I’ve probably spent more time trying to write this article about VISCO than any other i’ve written for the site so far. VISCO only actually released one title for the Dreamcast exclusively in Japan and personally while i found it to be a decent enough title it’s just not a particularly memorable one to the extent i had actually completely forgotten that the company had even released a title for the system.
Researching VISCO has proved to be something of an impossible task as while previous incarnations of their official site have been archived they don’t provide a complete history of the company’s business interests or even a comprehensive listing of their published works. I’ll give a brief overview of the company that can be corroborated by official sources and before i discuss their Dreamcast title i’ll briefly mention the unconfirmed reports of VISCO’s alleged subsequent business interests and i’ll leave it up to you to make your own mind up if you think their plausible or not.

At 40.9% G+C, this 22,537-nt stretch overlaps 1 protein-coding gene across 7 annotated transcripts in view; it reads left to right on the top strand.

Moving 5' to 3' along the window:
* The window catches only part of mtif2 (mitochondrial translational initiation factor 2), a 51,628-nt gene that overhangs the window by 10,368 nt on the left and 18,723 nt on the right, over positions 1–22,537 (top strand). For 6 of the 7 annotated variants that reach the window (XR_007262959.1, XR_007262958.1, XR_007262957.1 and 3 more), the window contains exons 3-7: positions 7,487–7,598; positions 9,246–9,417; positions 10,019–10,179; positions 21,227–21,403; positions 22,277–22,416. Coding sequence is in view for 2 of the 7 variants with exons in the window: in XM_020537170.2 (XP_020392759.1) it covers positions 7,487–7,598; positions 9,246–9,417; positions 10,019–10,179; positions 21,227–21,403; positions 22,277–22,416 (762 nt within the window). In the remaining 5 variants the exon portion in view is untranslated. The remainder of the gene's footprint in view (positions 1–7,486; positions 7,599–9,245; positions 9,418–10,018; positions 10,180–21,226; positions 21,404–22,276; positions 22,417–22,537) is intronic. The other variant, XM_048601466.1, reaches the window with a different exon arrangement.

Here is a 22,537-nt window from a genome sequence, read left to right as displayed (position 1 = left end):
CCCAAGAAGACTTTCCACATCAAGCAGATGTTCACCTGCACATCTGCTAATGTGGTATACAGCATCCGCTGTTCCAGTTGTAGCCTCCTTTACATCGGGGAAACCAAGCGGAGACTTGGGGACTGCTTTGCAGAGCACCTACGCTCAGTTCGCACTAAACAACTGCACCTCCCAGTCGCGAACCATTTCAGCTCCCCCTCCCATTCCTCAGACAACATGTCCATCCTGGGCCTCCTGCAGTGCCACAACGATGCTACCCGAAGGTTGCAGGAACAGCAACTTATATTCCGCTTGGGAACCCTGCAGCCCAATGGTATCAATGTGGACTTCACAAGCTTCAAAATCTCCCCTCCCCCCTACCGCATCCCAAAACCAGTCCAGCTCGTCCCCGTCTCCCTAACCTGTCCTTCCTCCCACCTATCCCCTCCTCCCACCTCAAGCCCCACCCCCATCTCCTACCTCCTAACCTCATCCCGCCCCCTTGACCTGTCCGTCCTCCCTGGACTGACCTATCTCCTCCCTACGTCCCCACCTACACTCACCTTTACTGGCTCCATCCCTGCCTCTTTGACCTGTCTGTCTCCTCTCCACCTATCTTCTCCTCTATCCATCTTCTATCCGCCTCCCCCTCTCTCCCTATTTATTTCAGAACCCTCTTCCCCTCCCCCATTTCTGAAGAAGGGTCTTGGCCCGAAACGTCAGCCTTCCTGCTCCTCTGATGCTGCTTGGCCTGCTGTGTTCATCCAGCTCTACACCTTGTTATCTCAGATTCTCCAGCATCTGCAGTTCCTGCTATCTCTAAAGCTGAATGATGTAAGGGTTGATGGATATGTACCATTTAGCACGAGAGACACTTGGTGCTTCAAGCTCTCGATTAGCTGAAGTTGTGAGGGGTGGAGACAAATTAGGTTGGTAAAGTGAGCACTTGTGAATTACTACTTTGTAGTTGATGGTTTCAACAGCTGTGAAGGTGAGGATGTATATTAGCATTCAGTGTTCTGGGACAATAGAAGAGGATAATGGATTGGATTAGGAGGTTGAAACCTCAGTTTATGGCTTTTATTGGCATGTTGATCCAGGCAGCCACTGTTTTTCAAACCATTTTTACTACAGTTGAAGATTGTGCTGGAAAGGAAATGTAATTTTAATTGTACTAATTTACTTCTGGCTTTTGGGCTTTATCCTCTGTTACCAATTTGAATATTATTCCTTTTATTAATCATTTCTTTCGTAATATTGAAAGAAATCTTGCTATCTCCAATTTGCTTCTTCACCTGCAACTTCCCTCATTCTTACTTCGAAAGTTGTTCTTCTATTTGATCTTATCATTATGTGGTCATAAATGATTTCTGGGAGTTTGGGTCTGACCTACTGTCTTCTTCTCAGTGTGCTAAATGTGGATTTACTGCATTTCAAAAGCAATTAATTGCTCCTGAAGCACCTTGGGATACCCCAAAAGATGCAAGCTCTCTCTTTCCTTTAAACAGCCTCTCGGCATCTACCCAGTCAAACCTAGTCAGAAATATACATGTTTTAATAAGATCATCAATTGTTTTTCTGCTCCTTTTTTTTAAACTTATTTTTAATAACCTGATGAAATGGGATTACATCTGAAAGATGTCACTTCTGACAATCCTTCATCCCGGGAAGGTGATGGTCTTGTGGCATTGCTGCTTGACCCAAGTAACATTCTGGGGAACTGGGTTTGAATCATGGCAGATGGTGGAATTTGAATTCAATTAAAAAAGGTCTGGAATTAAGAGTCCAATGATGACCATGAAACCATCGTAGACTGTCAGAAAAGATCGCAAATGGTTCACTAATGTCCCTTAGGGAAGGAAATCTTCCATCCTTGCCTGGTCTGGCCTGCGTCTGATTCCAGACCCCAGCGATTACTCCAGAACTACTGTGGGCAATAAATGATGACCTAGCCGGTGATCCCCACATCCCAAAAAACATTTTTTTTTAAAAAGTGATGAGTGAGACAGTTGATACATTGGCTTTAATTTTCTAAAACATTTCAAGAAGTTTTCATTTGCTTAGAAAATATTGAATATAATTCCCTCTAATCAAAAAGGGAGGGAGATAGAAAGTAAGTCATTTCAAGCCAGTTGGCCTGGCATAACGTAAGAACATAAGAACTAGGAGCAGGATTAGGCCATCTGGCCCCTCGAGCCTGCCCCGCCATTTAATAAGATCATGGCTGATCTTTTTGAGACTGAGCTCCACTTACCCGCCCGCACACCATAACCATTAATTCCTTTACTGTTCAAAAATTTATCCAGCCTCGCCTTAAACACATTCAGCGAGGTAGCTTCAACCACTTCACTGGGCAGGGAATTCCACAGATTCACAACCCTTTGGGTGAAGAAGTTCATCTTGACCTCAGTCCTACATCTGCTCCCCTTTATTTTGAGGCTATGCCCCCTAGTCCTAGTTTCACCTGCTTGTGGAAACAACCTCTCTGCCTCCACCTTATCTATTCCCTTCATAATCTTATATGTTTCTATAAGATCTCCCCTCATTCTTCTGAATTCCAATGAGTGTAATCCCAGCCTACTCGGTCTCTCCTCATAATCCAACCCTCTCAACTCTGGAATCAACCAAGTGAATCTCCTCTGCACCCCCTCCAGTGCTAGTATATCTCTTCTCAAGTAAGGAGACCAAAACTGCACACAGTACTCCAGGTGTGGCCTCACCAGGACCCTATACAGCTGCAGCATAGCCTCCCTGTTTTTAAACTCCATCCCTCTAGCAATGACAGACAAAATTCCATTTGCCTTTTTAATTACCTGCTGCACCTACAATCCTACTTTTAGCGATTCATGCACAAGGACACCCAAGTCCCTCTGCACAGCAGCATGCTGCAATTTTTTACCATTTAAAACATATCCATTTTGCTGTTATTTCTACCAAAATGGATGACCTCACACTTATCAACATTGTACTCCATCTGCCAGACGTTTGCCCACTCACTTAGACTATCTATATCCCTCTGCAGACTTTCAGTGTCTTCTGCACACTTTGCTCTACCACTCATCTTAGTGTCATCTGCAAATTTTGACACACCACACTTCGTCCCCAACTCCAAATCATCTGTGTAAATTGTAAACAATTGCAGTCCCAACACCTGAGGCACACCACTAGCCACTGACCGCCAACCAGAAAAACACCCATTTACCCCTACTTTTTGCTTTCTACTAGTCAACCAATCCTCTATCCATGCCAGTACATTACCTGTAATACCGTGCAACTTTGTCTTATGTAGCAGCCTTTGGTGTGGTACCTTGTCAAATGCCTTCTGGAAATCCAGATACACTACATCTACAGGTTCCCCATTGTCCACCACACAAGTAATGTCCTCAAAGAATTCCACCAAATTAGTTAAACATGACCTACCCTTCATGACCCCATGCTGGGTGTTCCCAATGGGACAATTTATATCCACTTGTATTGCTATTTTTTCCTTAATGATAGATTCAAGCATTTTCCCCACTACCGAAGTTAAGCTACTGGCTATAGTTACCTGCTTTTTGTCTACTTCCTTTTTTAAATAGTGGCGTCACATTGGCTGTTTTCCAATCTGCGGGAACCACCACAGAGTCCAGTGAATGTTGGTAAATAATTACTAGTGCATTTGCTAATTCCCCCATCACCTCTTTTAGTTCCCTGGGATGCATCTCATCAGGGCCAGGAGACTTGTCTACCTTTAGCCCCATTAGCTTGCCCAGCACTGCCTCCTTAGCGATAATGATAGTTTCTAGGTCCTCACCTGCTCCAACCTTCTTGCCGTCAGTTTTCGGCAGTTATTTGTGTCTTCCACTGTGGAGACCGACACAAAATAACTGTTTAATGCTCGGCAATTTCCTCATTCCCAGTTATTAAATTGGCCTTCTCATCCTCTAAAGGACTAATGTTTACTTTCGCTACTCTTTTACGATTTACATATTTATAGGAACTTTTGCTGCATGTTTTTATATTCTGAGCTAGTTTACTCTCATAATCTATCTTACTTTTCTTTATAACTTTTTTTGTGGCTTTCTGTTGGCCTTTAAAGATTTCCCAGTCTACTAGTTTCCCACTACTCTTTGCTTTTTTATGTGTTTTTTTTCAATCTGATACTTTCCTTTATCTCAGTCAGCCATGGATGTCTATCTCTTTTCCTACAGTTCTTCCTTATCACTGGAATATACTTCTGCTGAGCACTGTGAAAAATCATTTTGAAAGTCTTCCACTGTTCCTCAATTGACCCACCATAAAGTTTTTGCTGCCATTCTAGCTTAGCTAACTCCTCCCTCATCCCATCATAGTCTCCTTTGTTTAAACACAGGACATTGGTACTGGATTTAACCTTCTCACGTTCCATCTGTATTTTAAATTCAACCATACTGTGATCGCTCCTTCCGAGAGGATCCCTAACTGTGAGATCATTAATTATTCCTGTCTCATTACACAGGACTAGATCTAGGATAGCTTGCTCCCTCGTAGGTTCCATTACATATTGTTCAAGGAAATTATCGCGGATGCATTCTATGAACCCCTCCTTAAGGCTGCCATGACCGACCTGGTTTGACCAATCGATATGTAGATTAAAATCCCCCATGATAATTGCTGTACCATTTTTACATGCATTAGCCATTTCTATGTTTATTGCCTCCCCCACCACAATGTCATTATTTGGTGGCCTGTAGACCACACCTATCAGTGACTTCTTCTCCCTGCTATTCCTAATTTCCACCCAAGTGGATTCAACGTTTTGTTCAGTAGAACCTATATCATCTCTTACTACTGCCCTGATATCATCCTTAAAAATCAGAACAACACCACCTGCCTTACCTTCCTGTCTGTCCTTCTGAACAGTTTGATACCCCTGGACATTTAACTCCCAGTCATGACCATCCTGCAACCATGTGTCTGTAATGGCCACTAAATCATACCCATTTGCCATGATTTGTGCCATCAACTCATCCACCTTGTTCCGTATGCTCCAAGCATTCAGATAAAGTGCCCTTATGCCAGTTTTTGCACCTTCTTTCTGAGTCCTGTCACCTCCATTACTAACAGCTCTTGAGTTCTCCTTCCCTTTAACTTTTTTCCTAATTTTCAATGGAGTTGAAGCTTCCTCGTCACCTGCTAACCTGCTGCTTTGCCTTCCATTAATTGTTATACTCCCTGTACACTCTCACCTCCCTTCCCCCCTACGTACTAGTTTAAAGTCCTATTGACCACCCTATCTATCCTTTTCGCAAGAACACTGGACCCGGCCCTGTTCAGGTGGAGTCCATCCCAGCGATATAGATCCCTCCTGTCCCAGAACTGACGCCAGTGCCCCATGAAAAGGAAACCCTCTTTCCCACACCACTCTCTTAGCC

What can be confirmed is that VISCO were established on the 8th of August ’83 and at the time of their Dreamcast development they were based in the Kita-Ku district of Kyoto, Japan. At this time their archive site lists their business interests as Video game software for professional use, Prize machine planning development and sales & planning, Development and sale of home video game software. They also operated a amusement centre business entitled Kids Land which unfortunately i’ve been unable to confirm if it was a single location or at multiple sites.